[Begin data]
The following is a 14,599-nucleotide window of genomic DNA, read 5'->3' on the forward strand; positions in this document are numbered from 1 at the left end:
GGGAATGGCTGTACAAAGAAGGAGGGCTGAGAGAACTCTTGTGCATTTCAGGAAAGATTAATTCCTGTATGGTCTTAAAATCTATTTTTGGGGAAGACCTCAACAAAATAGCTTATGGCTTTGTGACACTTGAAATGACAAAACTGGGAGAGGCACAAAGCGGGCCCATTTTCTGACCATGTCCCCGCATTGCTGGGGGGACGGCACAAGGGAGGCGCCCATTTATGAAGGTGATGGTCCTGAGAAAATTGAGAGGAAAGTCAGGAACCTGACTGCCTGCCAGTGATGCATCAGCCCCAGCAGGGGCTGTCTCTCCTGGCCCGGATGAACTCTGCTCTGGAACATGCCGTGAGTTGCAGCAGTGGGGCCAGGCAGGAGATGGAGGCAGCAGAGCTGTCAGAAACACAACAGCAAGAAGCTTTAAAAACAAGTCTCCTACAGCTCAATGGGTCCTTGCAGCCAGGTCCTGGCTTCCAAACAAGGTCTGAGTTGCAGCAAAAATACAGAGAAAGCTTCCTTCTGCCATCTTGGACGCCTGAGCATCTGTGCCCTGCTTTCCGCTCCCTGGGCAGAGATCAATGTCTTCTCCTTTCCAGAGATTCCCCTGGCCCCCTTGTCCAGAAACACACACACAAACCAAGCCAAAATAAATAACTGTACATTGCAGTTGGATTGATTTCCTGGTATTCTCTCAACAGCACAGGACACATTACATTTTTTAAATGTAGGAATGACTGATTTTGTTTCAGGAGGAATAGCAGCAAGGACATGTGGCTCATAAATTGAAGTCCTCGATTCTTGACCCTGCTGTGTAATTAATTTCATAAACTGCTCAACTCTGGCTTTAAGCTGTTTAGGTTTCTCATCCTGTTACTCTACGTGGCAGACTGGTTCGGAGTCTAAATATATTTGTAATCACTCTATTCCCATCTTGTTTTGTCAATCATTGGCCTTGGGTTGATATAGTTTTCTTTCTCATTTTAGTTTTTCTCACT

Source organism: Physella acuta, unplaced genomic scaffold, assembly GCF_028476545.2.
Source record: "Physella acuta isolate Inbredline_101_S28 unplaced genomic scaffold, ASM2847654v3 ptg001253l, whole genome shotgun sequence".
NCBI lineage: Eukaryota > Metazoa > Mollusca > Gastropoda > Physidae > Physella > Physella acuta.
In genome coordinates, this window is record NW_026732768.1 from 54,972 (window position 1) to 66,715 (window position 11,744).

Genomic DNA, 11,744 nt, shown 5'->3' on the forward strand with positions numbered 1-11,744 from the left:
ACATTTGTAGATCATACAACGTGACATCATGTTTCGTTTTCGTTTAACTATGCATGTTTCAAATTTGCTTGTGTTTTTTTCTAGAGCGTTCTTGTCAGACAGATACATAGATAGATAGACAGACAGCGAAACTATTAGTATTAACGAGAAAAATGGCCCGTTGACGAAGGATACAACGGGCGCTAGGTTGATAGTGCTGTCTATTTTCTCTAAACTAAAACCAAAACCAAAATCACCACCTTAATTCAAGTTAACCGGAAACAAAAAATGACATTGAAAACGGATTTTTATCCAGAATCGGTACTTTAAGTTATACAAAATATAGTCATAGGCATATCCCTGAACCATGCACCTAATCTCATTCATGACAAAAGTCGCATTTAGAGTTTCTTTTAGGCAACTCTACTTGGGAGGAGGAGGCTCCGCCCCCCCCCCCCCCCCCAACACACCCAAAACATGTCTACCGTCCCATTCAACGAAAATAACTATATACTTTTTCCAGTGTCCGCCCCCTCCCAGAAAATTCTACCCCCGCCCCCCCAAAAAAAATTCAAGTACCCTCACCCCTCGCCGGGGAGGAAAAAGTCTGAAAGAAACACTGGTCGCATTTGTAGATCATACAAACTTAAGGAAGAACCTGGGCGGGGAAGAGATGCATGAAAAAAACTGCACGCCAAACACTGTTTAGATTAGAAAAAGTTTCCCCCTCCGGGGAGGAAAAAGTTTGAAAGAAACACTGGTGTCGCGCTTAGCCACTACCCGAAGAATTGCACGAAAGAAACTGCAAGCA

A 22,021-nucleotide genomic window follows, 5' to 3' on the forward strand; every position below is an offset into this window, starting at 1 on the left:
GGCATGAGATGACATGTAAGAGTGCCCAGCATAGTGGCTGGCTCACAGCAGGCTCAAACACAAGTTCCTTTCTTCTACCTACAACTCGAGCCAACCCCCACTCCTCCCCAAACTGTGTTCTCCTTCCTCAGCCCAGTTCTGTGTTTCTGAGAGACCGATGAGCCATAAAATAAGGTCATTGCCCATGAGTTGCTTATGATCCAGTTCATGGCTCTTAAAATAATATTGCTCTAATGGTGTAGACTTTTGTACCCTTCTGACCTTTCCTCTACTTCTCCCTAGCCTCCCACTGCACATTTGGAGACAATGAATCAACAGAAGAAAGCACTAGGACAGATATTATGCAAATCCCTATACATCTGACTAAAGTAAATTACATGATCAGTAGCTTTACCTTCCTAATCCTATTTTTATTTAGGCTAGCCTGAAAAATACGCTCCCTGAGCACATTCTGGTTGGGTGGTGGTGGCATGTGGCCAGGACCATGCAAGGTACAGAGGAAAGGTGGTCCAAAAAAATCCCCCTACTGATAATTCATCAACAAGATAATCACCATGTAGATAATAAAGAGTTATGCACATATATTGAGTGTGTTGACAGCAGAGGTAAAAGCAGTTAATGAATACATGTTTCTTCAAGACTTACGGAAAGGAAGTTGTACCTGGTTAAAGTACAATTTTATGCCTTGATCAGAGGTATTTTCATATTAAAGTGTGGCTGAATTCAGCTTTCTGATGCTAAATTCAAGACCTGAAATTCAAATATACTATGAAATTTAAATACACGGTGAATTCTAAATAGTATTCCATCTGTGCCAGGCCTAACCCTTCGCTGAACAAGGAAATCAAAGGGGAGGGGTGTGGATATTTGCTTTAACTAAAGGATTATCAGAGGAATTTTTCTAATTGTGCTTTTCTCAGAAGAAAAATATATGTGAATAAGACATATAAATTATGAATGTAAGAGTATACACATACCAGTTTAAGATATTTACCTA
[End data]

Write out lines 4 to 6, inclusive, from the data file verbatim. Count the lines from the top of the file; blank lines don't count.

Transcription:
Source record: "Physella acuta isolate Inbredline_101_S28 unplaced genomic scaffold, ASM2847654v3 ptg001253l, whole genome shotgun sequence".
NCBI lineage: Eukaryota > Metazoa > Mollusca > Gastropoda > Physidae > Physella > Physella acuta.
In genome coordinates, this window is record NW_026732768.1 from 54,972 (window position 1) to 66,715 (window position 11,744).